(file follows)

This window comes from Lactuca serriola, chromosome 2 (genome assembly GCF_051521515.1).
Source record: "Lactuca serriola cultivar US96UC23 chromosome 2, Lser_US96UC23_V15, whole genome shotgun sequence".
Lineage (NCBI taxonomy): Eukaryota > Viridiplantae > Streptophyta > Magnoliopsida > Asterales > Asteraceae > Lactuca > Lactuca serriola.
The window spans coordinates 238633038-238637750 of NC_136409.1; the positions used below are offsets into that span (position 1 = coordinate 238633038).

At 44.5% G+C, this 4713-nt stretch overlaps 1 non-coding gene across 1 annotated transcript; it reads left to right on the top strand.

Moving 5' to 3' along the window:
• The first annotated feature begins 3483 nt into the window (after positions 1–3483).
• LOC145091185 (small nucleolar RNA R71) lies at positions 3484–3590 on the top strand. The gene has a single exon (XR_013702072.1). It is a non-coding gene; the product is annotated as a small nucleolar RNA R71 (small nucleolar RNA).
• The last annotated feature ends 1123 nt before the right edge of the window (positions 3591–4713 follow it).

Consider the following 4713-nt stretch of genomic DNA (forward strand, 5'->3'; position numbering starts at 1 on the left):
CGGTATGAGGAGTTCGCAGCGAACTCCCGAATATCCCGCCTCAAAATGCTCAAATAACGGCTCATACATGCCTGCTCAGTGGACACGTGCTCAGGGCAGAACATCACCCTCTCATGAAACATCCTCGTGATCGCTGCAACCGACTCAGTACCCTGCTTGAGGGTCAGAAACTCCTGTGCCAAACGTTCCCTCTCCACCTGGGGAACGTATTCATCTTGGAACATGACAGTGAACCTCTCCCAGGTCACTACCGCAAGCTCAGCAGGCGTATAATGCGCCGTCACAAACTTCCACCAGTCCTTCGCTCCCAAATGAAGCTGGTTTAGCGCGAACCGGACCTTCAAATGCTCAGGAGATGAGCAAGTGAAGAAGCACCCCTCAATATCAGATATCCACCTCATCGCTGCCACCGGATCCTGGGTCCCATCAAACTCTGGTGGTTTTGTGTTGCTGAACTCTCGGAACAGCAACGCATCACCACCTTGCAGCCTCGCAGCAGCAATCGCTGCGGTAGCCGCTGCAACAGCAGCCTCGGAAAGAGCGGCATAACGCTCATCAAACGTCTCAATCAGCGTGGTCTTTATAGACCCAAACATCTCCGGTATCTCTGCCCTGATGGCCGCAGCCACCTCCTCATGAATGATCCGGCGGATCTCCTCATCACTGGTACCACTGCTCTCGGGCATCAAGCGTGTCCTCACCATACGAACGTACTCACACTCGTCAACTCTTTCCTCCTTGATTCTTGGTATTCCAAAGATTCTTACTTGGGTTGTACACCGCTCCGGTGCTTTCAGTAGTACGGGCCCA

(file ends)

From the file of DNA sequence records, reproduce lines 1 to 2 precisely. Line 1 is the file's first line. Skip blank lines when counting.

This window comes from Lactuca serriola, chromosome 2 (genome assembly GCF_051521515.1).
Source record: "Lactuca serriola cultivar US96UC23 chromosome 2, Lser_US96UC23_V15, whole genome shotgun sequence".